Islamic Center open house attendance rises from last year

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Sarwar Hossain, senior in English, explains details of worship in the Islamic religion to members of the Manhattan community on Nov. 12, 2016, at the Islamic Center's annual open house. (Regan Tokos | The Collegian)

Saturday morning, the Islamic Center of Manhattan opened its doors to the community. Members of the Islamic Center’s community put together presentations on the five pillars of Islam and Muslim women and provided Arabic food and drink in the 11th annual open house.

“We (Muslims) are among your community,” Manaf Sellak, president of the Islamic Center, said. “We are part of the community in Manhattan.”

Sellak said he wants everyone in the community to know they are welcome to come ask questions about Islam. Students and anyone else interested are encouraged to come and learn about the true Islamic faith that is not represented in the media.

According to Sellak and many of the other presenters, the purpose of the event was to raise awareness of Islam in the Manhattan community and debunk some of the myths and stereotypes. Two of the presentations included discussions on the roles of Muslim women in Islam and the ideas of war and peace in the Quran.

“There’s a lot for people to do and learn,” Virginia Brunner, an English language program instructor, said. “We’ve got a nice community. Very open, very welcoming.”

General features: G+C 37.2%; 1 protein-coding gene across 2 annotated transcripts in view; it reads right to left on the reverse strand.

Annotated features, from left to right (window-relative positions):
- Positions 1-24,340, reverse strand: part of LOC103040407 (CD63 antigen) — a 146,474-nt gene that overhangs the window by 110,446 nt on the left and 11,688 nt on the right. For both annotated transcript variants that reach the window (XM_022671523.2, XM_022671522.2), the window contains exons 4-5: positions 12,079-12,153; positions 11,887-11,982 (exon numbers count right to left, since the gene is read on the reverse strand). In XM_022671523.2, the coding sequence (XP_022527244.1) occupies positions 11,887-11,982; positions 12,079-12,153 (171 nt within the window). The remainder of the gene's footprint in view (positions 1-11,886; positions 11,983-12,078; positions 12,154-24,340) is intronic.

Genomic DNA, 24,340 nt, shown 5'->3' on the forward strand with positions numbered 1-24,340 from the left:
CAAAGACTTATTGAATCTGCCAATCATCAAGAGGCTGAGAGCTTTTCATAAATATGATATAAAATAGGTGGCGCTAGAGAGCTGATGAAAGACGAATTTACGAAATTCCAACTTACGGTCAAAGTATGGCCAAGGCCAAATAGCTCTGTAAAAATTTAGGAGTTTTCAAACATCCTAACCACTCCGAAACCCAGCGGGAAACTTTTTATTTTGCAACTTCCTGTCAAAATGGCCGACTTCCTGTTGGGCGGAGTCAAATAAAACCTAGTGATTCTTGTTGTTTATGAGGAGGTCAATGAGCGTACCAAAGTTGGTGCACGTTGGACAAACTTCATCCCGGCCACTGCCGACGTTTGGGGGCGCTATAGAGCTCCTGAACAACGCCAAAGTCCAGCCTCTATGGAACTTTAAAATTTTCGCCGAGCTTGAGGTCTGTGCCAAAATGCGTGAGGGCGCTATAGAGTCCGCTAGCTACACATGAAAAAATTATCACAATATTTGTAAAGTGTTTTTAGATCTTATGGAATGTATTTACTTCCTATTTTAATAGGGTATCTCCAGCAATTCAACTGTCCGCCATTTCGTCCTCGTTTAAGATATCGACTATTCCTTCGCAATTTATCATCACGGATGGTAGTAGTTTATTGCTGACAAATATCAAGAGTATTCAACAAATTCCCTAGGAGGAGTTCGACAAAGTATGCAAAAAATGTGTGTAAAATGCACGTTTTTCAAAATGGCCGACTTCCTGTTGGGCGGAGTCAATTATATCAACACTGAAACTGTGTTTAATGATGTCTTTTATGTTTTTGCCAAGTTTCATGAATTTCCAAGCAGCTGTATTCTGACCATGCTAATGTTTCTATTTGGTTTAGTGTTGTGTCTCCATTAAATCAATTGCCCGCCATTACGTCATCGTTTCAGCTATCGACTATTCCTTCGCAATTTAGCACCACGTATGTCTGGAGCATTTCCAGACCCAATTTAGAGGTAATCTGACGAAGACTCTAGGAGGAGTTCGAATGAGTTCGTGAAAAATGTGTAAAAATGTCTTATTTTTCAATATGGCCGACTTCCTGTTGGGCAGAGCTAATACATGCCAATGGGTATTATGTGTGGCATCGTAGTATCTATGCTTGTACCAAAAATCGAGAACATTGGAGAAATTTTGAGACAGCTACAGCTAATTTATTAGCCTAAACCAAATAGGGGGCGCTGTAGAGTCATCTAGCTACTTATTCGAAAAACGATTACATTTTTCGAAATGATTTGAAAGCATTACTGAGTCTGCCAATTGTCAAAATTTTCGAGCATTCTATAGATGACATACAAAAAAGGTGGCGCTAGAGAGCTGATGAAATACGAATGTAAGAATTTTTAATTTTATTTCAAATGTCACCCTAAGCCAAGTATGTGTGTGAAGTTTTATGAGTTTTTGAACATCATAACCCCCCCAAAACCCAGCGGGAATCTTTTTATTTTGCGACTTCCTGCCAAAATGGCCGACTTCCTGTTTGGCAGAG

Brunner was one of the many coming to visit the Islamic Center. According to Sellak, 280 people signed into the event. He said this is around 30 percent more than last year.

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Sarwar Hossain, senior in English, explains details of worship in the Islamic religion to members of the Manhattan community on Nov. 12, 2016, at the Islamic Center's annual open house. (Regan Tokos | The Collegian)

Visitors were first led through the mosque, shown where prayers are held, where the women’s section of the mosque is and the library where reference books in both English and Arabic are held.

Presentation booths were set up downstairs, where volunteers explained a multitude of facets of Islam. Tables were also set up so people could sit and try beef kabobs, caramel desserts and Arabic coffee.

“You can experience (Islam) for yourself,” Abdulkareem Alkhiary, freshman at Manhattan High School and volunteer, said about the open house.

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Kelsey Kendall
Hi everyone! I'm a senior in journalism and cultural anthropology. My favorite things are storytelling, coffee and meeting new people. In that order.